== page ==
Earth Day 2010 finds Michigan struggling mightily to achieve even average performance on one of the simplest, yet most effective, actions citizens can take to improve the environment: recycling.
Michigan badly trails other Great Lakes states and the rest of the country in recycling. It isn’t that Michigan residents enjoy filling landfills. For most households, there simply is no convenient alternative. A Michigan Recycling Partnership study found that only 37% of Michigan residents have access to curbside recycling, the lowest in the Great Lakes region.
Most Michigan residents don’t even realize the state performs so poorly. We tend to look back fondly at the landmark 1976 “bottle bill” requiring deposits on cans and bottles and assume the problem was solved long ago.
In fact, the law continues to do a good job of curbing beverage-container litter, but not much for overall recycling.
Michigan’s recycling rate for municipal solid waste is about 20%. The five neighboring Great Lakes states recycle an average of 30% — and none of them has a bottle law. (The national rate is about 33%.)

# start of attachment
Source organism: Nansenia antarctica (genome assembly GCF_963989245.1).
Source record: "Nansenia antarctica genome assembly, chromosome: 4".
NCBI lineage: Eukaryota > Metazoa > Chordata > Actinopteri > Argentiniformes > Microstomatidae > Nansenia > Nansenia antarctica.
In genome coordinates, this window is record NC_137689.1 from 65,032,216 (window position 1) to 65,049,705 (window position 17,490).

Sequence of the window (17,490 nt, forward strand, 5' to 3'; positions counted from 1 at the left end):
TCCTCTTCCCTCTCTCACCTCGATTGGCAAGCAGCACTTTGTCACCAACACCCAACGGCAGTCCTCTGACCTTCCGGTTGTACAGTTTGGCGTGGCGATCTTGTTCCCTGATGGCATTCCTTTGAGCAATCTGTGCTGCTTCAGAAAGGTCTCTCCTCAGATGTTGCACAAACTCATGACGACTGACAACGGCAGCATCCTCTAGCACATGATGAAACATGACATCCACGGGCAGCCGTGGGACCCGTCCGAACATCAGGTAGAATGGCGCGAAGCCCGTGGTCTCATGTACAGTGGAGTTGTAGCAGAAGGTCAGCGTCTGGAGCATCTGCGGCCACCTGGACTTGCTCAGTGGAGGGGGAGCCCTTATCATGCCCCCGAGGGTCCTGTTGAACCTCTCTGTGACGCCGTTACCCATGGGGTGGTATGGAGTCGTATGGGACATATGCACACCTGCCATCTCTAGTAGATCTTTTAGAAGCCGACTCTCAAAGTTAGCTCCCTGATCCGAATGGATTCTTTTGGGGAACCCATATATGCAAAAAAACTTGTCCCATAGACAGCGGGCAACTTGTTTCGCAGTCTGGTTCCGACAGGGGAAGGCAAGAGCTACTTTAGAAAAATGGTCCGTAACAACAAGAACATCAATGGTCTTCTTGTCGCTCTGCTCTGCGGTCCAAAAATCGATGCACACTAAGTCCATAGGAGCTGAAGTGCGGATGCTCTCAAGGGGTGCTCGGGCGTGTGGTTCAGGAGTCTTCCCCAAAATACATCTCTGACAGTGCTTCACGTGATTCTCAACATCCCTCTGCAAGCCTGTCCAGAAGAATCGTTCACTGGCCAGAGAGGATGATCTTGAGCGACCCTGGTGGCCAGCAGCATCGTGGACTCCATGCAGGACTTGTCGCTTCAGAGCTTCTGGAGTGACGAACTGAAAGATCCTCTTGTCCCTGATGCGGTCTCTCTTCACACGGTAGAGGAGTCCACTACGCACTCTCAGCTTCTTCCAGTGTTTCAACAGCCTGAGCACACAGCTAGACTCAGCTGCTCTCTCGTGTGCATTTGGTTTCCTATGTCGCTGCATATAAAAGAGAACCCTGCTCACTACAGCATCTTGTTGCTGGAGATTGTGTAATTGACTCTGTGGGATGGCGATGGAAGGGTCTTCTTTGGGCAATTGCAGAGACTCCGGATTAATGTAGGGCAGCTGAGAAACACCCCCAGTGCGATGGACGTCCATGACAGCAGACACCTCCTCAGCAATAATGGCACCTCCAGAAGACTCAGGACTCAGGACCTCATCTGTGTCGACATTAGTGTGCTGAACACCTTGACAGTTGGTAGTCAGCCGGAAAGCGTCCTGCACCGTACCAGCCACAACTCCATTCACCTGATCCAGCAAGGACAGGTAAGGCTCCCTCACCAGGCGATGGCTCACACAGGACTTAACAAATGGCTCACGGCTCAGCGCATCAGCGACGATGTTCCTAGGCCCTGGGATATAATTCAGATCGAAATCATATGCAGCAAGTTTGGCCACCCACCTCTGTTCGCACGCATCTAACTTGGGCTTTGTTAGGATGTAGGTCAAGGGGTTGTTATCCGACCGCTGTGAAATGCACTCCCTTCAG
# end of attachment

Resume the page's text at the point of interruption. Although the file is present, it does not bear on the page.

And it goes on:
It’s time to move beyond the 1970s thinking of the bottle bill and consider a broader solution. Comprehensive recycling would include convenient curbside recycling programs and local drop-off stations. It would include aluminum, paper, glass bottles and plastic containers that now mostly are spilled into landfills and incinerators.
An overwhelming number of Michigan residents, 81%, support a comprehensive, statewide program to make it easier to recycle a whole range of household waste, according to an April 2009 poll. The statewide telephone poll found 57% strongly favored comprehensive recycling and 24% “somewhat” favored it.
Comprehensive recycling would also offer Michigan new business and employment opportunities. Recycling already accounts for some 164,000 jobs in the state, with a payroll of about $4.8 billion. Raising the recycling rate to the average of other Great Lakes states would add as many as 13,000 jobs and $1.8 billion to $3.9 billion in business revenues, according to a recent report by Public Sector Consultants of Lansing.
And comprehensive recycling offers environmental benefits that go beyond the obvious. The latest Public Sector Consultants report found Michigan could cut its greenhouse gas emissions by 2.2 million metric tons annually — the equivalent of eliminating 400,000 cars from the state’s roads — simply by upping its recycling rate to the Great Lakes state average.
Michigan can — and should — do better.
Bonnie Bochniak is chairperson of the Michigan Recycling Partnership.